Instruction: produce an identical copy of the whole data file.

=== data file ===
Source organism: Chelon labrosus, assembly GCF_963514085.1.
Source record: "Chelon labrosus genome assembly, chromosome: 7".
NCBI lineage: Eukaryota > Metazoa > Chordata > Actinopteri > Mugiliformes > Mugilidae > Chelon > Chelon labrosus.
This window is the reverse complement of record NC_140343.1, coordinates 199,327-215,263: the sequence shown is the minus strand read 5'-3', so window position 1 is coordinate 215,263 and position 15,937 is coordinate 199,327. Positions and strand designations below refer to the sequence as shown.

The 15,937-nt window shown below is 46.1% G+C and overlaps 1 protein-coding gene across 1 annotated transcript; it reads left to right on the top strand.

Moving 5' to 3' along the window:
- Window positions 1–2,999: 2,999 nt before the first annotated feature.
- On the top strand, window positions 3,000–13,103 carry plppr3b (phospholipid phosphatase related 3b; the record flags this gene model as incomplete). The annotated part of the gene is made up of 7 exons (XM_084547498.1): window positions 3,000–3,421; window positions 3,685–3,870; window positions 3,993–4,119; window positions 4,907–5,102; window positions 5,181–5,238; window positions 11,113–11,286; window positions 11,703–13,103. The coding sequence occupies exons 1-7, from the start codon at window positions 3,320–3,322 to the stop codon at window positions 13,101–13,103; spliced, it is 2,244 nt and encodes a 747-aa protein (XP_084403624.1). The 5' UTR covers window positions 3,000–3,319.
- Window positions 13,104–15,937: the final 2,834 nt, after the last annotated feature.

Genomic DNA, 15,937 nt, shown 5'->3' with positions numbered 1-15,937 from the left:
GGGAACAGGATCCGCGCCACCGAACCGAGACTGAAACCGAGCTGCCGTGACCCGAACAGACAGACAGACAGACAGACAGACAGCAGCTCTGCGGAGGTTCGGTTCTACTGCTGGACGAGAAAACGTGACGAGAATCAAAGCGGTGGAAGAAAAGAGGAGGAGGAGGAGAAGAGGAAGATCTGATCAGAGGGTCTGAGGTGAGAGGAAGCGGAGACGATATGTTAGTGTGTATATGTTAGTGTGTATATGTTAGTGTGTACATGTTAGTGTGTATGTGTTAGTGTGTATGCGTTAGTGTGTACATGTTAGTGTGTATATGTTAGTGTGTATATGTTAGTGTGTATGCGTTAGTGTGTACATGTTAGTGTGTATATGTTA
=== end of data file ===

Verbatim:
Source organism: Chelon labrosus, assembly GCF_963514085.1.
Source record: "Chelon labrosus genome assembly, chromosome: 7".
NCBI lineage: Eukaryota > Metazoa > Chordata > Actinopteri > Mugiliformes > Mugilidae > Chelon > Chelon labrosus.
This window is the reverse complement of record NC_140343.1, coordinates 199,327-215,263: the sequence shown is the minus strand read 5'-3', so window position 1 is coordinate 215,263 and position 15,937 is coordinate 199,327. Positions and strand designations below refer to the sequence as shown.

The 15,937-nt window shown below is 46.1% G+C and overlaps 1 protein-coding gene across 1 annotated transcript; it reads left to right on the top strand.

Moving 5' to 3' along the window:
- Window positions 1–2,999: 2,999 nt before the first annotated feature.
- On the top strand, window positions 3,000–13,103 carry plppr3b (phospholipid phosphatase related 3b; the record flags this gene model as incomplete). The annotated part of the gene is made up of 7 exons (XM_084547498.1): window positions 3,000–3,421; window positions 3,685–3,870; window positions 3,993–4,119; window positions 4,907–5,102; window positions 5,181–5,238; window positions 11,113–11,286; window positions 11,703–13,103. The coding sequence occupies exons 1-7, from the start codon at window positions 3,320–3,322 to the stop codon at window positions 13,101–13,103; spliced, it is 2,244 nt and encodes a 747-aa protein (XP_084403624.1). The 5' UTR covers window positions 3,000–3,319.
- Window positions 13,104–15,937: the final 2,834 nt, after the last annotated feature.

Genomic DNA, 15,937 nt, shown 5'->3' with positions numbered 1-15,937 from the left:
GGGAACAGGATCCGCGCCACCGAACCGAGACTGAAACCGAGCTGCCGTGACCCGAACAGACAGACAGACAGACAGACAGACAGCAGCTCTGCGGAGGTTCGGTTCTACTGCTGGACGAGAAAACGTGACGAGAATCAAAGCGGTGGAAGAAAAGAGGAGGAGGAGGAGAAGAGGAAGATCTGATCAGAGGGTCTGAGGTGAGAGGAAGCGGAGACGATATGTTAGTGTGTATATGTTAGTGTGTATATGTTAGTGTGTACATGTTAGTGTGTATGTGTTAGTGTGTATGCGTTAGTGTGTACATGTTAGTGTGTATATGTTAGTGTGTATATGTTAGTGTGTATGCGTTAGTGTGTACATGTTAGTGTGTATATGTTA